Here’s our report on Humpback Whale numbers in our study area in 2019 and yes, our updated catalogue is ready to go too. 🙂
But first, for clarity, please know that we are not reporting on the entire number of Humpback Whales estimated to feed in British Columbia marine waters.
The estimate for that dates back to research by Ford et al which concluded: in 2006, the abundance for Humpback Whales in British Columbia waters was 2,145 whales. This estimate did not include 1st year calves.
In is anticipated that soon there will be an updated estimate for the number of Humpbacks in BC waters as a result of the 2018 Pacific Region International Survey of Marine Megafauna (PRISMM). It is important to note that the results of the PRISMM line-transect survey will be for a much larger area than that which led to the 2006 estimate.
How many Humpbacks did there used to be off our coast? As you can imagine, there is poor data for this as no one was studying whales as individuals prior to the early 1970s. The estimate is that a minimum of 4,000 Humpback Whales existed just off the west coast of Vancouver Island in 1905. Legal whaling for Humpbacks ended by international agreement in 1966 and it is estimated that, by the 1970s, there were only ~1,400 Humpbacks in the WHOLE North Pacific Ocean i.e. not just off our coast.
The North Pacific Humpbacks are currently managed as one population in Canada and are recognized as a species of Special Concern under Canada’s Species at Risk Act. Reassessment by the Committee on the Status of Wildlife in Canada (COSEWIC) is due in 2022. As of 2016, in the USA, North Pacific Humpbacks are recognized as distinct population segments. Those migrating to Mexico are managed in the USA as being Threatened. Those migrating to Central America and Japan are managed as Endangered . Those migrating to Hawaii are managed as being “not at risk”.
Now that that’s all been emphasized, the area for which we are reporting is from the upper Strait of Georgia to northern Vancouver Island and around to northwest Vancouver Island. We identified 179 individuals who were in that area at some time in 2019. There are now over 380 whales in the MERS catalogue for the area.
The sub-area for which we have the longest dataset is northeastern Vancouver Island (upper Johnstone Strait, Queen Charlotte Strait and the inlets of the Broughton Archipelago). The graph below shows how sudden the increase in Humpbacks has been. Numbers have increased from just 7 individuals documented in this area in all of 2003, to identifying 96 in 2019 Note too how many of the whales are returnees to the area each year (compare the blue bar in the graph to the red bar). This indicates how strong the site fidelity of Humpbacks is. They generally return to the same area(s) to feed year upon year.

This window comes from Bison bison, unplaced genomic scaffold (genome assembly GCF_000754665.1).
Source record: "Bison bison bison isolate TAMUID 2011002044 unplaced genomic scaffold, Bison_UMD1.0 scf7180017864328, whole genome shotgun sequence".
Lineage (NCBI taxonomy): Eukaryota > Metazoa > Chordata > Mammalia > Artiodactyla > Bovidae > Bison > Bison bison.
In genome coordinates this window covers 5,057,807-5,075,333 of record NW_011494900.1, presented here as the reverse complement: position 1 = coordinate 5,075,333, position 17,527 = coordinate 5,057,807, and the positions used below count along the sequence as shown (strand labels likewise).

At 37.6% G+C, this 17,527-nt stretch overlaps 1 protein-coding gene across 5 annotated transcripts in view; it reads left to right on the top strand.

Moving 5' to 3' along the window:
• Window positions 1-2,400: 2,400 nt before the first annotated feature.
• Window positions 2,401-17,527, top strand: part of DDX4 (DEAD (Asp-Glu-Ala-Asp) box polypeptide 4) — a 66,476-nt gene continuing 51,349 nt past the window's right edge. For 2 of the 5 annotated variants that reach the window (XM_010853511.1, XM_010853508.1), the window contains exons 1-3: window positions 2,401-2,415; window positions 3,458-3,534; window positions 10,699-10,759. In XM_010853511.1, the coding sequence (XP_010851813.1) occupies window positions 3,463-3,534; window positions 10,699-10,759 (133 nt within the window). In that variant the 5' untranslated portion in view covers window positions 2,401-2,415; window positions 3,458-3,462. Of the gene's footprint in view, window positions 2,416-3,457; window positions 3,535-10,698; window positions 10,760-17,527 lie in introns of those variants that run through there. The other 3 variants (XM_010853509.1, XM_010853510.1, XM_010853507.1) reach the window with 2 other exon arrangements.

For the Campbell River / Comox / Hornby Island area, we catalogued 88 individuals that were there at some point in 2019. Of this number, 32 were also sighted around northeastern Vancouver Island.
Note that the size of this increase in Humpbacks off the coast of BC cannot be population growth alone (post whaling). There must also be a shift from somewhere else. That mystery is something we and our colleague researchers, have not solved, nor what the shift may indicate about changing ocean conditions.
We emphasize how this work would not be possible were it not for the contribution of photos from naturalists, boaters and others who care. The photos, together with the location of sightings, not only aid our Humpback Whale population studies but also help in understanding how the whales use the area.
With the number of Humpbacks so predictably being around central to northern Vancouver Island, it is essential that boaters are aware of how to avoid collision and what to do (and not to do) if entanglement is witnessed. Humpback Whales are much more unpredictable than the Orca many boaters are accustomed too. Please see www.SeeABlowGoSlow.org.
We also have a national teaching resource on boaters and marine mammals at www.BoatBlue.ca. This was developed in collaboration with the Canadian Power and Sail Squadron.
For further highlights of our work in 2019, please see this link.
Note that our research, conducted in collaboration with Fisheries and Oceans Canada, shows that approximately 50% of the Humpbacks in BC waters have scarring from an entanglement. This indicates how widespread a risk entanglement is but does of course not allow us to know how many whales become entangled and die since dead whales usually sink to the bottom of the ocean.
It is even more difficult therefore to know how often whales die from injuries related to boat collision. It is now thankfully the law that collisions and entanglements must be reported.
Click here for examples of the severity of human injuries and material damage resulting from collisions with Humpback Whales.
Ford J.K.B., Rambeau A.L., Abernethy R.M., Boogaards M.D., Nichol L.M., and Spaven L.D. 2009. An Assessment of the Potential for Recovery of Humpback Whales off the Pacific Coast of Canada. DFO Can. Sci. Advis. Sec. Res. Doc. 2009/015. iv + 33 p.
Fisheries and Oceans Canada. 2013. Recovery Strategy for the North Pacific Humpback Whale (Megaptera novaeangliae) in Canada. Species at Risk Act Recovery Strategy Series. Fisheries and Oceans Canada, Ottawa. x + 67 pp
Gregr, E. J., L. Nichol, J. K. B. Ford, G. Ellis and A. W. Trites. 2000. Migration and population structure of northeastern Pacifc whales off coastal British Columbia: An analysis of commercial whaling records from 1908-1967. Marine Mammal Science 16: 699-727